Counting backward, these examples should prove that: Tennessee 2005, Auburn 2003, Alabama 2000. All three of those teams had plenty of athletes on both sides of the ball, but were clearly lacking in some areas.
Great coaching isn't the sure answer to greatness. Was Joe Paterno past his prime when his Penn State teams stunk it up for a couple of seasons? Probably. But he was a year older last season when the Nittany Lions returned to glory. Paul ``Bear'' Bryant was at the top of his profession for three decades, but his 1969 and '70 teams barely reached .500. Tom Osborne and Bobby Bowden had their underachieving teams, Bud Wilkinson too. Bob Stoops had been everybody's genius since 2000, until last year.
The cohesion of a team, the chemistry, the sacrificing of individual goals to fulfill team goals. Those are components to greatness as much any other factor.
Take George Mason basketball for instance. (Or George Madison as Joe Kines called it the other day).
A No. 11 seed for a program that had never EVER won an NCAA Tournament game. All the Patriots do is knock off a perennial Final Four team in Michigan State, eliminate last year's champion North Carolina, dump another Cinderella in Wichita State, then come from behind to eject a UConn team many experts had dubbed this tournament's favorite.
They play relaxed and they play without fear because they know what they're capable of doing. They haven't stunk it up once in the tournament. They lose to Mississippi State in the regular season and fall to no one, so far, in the NCAAs.
Bracket gurus say not to fill your Final Four with teams whose seeds add up to a number greater than eight or so. Well, how is this Final Four with a total seed count of 20 striking the experts?
You know, I divide college basketball devotees into two camps: the ones who say tournament like we do -- turn-a-mint -- and the ones who pronounce it twu-na-ment. The latter group is not happy these days, with no Big East, no Atlantic Coast and no Big Ten representation in Indianapolis.
Anyway, I digress.
All the earlier stuff about the building blocks of greatness gets me around to today's theme. How good can the 2006 Alabama football team be?
The experts will rank the Crimson Tide below both LSU and Auburn, and perhaps even Arkansas, in the SEC West. They are also likely to determine that Georgia and Florida, probably Tennessee, and possibly even South Carolina are better than Alabama in the East. We're talking middle of the pack in the SEC here.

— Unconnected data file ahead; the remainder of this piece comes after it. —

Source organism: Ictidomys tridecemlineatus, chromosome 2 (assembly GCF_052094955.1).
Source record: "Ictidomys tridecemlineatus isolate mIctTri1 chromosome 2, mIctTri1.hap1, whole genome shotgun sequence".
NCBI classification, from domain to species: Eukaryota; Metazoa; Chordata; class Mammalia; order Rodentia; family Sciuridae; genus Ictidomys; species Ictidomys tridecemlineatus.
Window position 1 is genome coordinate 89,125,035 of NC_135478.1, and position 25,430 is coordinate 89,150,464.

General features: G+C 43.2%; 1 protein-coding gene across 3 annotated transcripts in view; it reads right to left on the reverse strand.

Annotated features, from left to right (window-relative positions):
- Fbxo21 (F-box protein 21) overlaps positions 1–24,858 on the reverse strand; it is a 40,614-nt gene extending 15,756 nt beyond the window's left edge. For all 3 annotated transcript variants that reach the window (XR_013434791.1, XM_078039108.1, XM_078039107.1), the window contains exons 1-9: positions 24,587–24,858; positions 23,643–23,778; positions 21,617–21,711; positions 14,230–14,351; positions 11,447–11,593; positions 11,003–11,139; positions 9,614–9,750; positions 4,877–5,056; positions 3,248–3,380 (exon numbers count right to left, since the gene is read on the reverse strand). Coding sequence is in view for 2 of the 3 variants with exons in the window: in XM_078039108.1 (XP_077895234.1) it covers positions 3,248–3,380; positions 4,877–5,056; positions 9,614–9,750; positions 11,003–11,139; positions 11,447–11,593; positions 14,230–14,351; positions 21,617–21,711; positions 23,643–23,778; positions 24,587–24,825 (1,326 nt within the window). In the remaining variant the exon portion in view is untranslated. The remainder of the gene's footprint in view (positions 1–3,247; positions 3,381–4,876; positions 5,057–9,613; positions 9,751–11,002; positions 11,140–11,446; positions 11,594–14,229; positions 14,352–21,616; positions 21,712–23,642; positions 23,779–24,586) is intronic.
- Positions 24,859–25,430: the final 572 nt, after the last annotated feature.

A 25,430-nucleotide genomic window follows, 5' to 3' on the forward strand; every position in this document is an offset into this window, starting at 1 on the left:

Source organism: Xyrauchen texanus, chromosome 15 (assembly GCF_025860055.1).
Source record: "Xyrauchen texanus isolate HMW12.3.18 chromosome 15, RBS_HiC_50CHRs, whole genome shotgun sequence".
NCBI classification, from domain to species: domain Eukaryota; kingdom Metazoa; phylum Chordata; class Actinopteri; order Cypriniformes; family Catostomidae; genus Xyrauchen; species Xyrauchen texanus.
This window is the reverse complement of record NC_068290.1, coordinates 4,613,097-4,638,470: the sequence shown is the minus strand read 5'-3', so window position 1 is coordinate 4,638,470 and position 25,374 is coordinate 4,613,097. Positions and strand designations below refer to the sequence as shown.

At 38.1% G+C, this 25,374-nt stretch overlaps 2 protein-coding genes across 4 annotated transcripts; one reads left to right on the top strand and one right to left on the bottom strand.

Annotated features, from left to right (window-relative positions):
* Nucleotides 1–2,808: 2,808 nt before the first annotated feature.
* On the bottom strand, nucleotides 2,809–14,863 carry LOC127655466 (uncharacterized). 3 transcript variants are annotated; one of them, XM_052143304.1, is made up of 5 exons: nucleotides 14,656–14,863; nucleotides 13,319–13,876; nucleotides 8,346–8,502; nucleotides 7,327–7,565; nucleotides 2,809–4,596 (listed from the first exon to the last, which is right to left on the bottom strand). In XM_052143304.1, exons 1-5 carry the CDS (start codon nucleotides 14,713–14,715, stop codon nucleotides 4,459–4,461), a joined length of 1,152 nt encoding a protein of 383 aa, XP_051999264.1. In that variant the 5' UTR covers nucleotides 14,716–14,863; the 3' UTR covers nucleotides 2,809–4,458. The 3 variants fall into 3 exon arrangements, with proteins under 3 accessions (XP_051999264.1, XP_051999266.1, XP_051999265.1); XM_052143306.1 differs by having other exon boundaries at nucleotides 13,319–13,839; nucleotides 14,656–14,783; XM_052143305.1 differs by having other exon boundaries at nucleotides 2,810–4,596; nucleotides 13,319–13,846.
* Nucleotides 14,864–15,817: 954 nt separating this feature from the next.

This is what makes football the greatest team sport. All the speculation means nothing. It's what your 11 guys make happen on every play, even if they aren't better, man for man, than the team across from them.
Having the talent helps. Great speed can overcome mistakes. Superb physical ability can wreck a perfectly schemed play. But it's not everything.
Great coaching cuts down on the chances of making mental busts, and increases the fundamental abilities of football teams. But it's not the cure-all.
Alabama's defense won't be as dominating in 2006 as it was the last two years. But it could still be very good.
The quarterback position with John Parker Wilson won't be as error-free next year as it was with Brodie Croyle in the saddle and healthy for a full year. That's a given. But Wilson could be pretty good in his own right, and a better scrambler.
The offensive line? Advancing through adversity, this group should be a notch better this year than it was.
Remember the mistakes, lost opportunities and disappointments of Shula's first team in 2003? It went through spring in a different offensive system, it suffered through injuries and it still was a miniscule play away from beating Tennessee, Arkansas and Northern Illinois, and almost as close against a great Oklahoma team.
That's the joy of football. You never know. The A-Day game on Saturday is simply one of the early steps in creating the identity for Alabama football 2006.
Predictions: UCLA 65, LSU 61; Florida 81, George Mason 73; Florida 68, UCLA 62.
Thomas Murphy is the Alabama beat writer for the Mobile Register and a contributor to 'BAMA Magazine and BamaMag.com